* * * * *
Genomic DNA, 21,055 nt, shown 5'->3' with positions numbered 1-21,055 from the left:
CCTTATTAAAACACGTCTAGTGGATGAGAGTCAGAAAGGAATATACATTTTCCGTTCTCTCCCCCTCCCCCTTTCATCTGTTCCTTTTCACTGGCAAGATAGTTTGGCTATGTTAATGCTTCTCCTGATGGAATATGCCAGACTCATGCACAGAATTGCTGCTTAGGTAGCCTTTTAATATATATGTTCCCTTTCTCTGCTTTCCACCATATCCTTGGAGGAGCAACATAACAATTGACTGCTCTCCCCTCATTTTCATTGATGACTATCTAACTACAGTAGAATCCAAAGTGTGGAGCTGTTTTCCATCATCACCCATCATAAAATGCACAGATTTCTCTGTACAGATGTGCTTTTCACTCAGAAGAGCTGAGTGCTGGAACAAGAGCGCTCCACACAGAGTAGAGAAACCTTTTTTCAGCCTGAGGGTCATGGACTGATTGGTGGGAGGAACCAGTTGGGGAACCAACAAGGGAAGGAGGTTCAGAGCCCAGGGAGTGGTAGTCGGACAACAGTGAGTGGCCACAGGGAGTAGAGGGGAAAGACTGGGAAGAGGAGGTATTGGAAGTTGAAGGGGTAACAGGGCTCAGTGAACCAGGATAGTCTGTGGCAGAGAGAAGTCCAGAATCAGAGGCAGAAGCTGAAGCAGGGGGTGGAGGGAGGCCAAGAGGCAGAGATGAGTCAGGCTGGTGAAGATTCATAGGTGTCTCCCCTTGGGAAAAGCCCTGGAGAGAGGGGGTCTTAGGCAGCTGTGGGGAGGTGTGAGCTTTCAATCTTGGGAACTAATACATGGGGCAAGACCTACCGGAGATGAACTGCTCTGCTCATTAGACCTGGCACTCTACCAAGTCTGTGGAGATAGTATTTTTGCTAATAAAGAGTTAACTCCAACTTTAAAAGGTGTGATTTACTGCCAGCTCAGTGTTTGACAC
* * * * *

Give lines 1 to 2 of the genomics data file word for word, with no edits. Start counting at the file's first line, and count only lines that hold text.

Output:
Genomic DNA, 21,055 nt, shown 5'->3' with positions numbered 1-21,055 from the left:
CCTTATTAAAACACGTCTAGTGGATGAGAGTCAGAAAGGAATATACATTTTCCGTTCTCTCCCCCTCCCCCTTTCATCTGTTCCTTTTCACTGGCAAGATAGTTTGGCTATGTTAATGCTTCTCCTGATGGAATATGCCAGACTCATGCACAGAATTGCTGCTTAGGTAGCCTTTTAATATATATGTTCCCTTTCTCTGCTTTCCACCATATCCTTGGAGGAGCAACATAACAATTGACTGCTCTCCCCTCATTTTCATTGATGACTATCTAACTACAGTAGAATCCAAAGTGTGGAGCTGTTTTCCATCATCACCCATCATAAAATGCACAGATTTCTCTGTACAGATGTGCTTTTCACTCAGAAGAGCTGAGTGCTGGAACAAGAGCGCTCCACACAGAGTAGAGAAACCTTTTTTCAGCCTGAGGGTCATGGACTGATTGGTGGGAGGAACCAGTTGGGGAACCAACAAGGGAAGGAGGTTCAGAGCCCAGGGAGTGGTAGTCGGACAACAGTGAGTGGCCACAGGGAGTAGAGGGGAAAGACTGGGAAGAGGAGGTATTGGAAGTTGAAGGGGTAACAGGGCTCAGTGAACCAGGATAGTCTGTGGCAGAGAGAAGTCCAGAATCAGAGGCAGAAGCTGAAGCAGGGGGTGGAGGGAGGCCAAGAGGCAGAGATGAGTCAGGCTGGTGAAGATTCATAGGTGTCTCCCCTTGGGAAAAGCCCTGGAGAGAGGGGGTCTTAGGCAGCTGTGGGGAGGTGTGAGCTTTCAATCTTGGGAACTAATACATGGGGCAAGACCTACCGGAGATGAACTGCTCTGCTCATTAGACCTGGCACTCTACCAAGTCTGTGGAGATAGTATTTTTGCTAATAAAGAGTTAACTCCAACTTTAAAAGGTGTGATTTACTGCCAGCTCAGTGTTTGACAC